Moss, Stanley: Service no. 226623

CVWM Page

Digitized Service Record

Source: January 1917 War Diary research.

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Via CVWM.

Stanley Moss was born in Birkenhead, England, 25 February, 1887, the sone of Mrs. G. (Martha) Smith of Garden Street, Gananoque. He worked as a labourer in the area before the war.

He enlisted 15 November, 1915 in the Canadian Expeditionary Force at the age of 18 “for the duration of hostilities” and served in the infantry, 18th Battalion (Western Ontario Regiment). Unlike in the British Army, Canadian soldiers were no necessarily assigned to a unit which came from their local area, although many Gananoque men served in the 21st Battalion which was largely recruited from Kingston and surrounding area. Late in the wary, entire battalions that were being kept in Britain to form a fight infantry division were broken up to provide replacements for infantry battalions that had suffered severe casualties.

Private Stanley Moss trained in Britain, served in France from September 1916 and fought at the Somme. After only a few months in the front line, he died of leukemia at a hospital in France. He was the brother of Driver Hugh Moss who was killed in action 0n 27 September, 1918, only six weeks before the war ended. The Great War claimed the lives of 64,772 Canadians. Most men died as a direct result of enemy action; however, disease and accidents were responsible for the deaths of 7,796 men. The figure compares favourably with the US army. It suffered 50,280 deaths but lost 65,380 men to disease and accidents.

Two other Gananoque brothers also died during the Great War. Privates Vernor and William Street were killed 15 September, 1916 at the Battle of the Somme. Corporal William Gibbins was killed at Passchendaele, Belgium, 30 October, 1917, and his brother Lance-Sergeant Ellis Gibbins on 8 August 1918 at the Battle of Amiens, France. Acting Bombardier C. Millard Wright was killed in the 2 September 1918 in the final weeks of the war, and is brother Captain F. Ellis Wright died in Normandy 3 September, 1944…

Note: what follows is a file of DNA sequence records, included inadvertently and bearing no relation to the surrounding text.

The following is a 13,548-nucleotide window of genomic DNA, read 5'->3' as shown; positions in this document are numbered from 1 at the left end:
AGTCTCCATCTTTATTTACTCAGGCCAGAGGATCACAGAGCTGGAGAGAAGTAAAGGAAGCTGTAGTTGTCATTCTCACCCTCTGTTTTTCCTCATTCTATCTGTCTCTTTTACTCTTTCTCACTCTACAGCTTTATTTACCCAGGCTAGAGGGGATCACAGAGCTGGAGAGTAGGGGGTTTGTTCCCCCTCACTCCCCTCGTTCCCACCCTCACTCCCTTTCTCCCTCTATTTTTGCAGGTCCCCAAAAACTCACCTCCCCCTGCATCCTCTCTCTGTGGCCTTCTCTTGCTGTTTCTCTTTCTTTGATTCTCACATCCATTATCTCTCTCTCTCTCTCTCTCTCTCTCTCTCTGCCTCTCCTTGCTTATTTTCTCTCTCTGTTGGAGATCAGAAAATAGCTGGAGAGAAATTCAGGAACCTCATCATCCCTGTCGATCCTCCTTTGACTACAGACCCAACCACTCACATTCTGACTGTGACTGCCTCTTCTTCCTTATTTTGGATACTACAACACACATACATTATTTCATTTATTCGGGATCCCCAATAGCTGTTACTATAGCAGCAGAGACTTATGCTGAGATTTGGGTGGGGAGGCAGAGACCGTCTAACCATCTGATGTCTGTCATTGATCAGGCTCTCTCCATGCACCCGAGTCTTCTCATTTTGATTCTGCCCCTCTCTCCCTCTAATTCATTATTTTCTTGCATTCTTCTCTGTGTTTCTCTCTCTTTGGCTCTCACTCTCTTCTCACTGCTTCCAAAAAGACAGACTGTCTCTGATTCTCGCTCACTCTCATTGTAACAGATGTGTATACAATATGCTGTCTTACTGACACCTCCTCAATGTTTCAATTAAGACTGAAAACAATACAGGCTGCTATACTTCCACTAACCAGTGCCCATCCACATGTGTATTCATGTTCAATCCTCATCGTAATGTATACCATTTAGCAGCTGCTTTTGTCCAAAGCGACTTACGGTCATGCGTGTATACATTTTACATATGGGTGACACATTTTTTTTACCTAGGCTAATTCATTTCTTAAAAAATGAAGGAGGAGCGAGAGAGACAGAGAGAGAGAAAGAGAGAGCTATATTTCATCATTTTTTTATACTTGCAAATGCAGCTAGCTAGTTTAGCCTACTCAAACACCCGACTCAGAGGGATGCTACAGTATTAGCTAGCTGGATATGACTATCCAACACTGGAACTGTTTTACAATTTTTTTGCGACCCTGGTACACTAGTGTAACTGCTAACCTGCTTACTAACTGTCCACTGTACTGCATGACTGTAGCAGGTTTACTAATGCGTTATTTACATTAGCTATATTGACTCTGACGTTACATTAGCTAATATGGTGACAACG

Private Moss is commemorated on Page 298 of the First World War Book of Remembrance and is buried in FOSSE No. 10 COMMUNIAL EXTENSION military cemetery, north of Arras, France.

“Here dead we lie because we did not choose
To live and shame the land from which we sprung,Life, to be sure, is nothing to lose,
But young men think it is, and we were young.”
A.E. Houseman

Dedicated in his memory by the congregation of Christ Church (Anglican), Gananoque.

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Plaque – WWI plaque Christ Church, Gananoque. Photo courtesy of Chris Andrew. Via CVWM.

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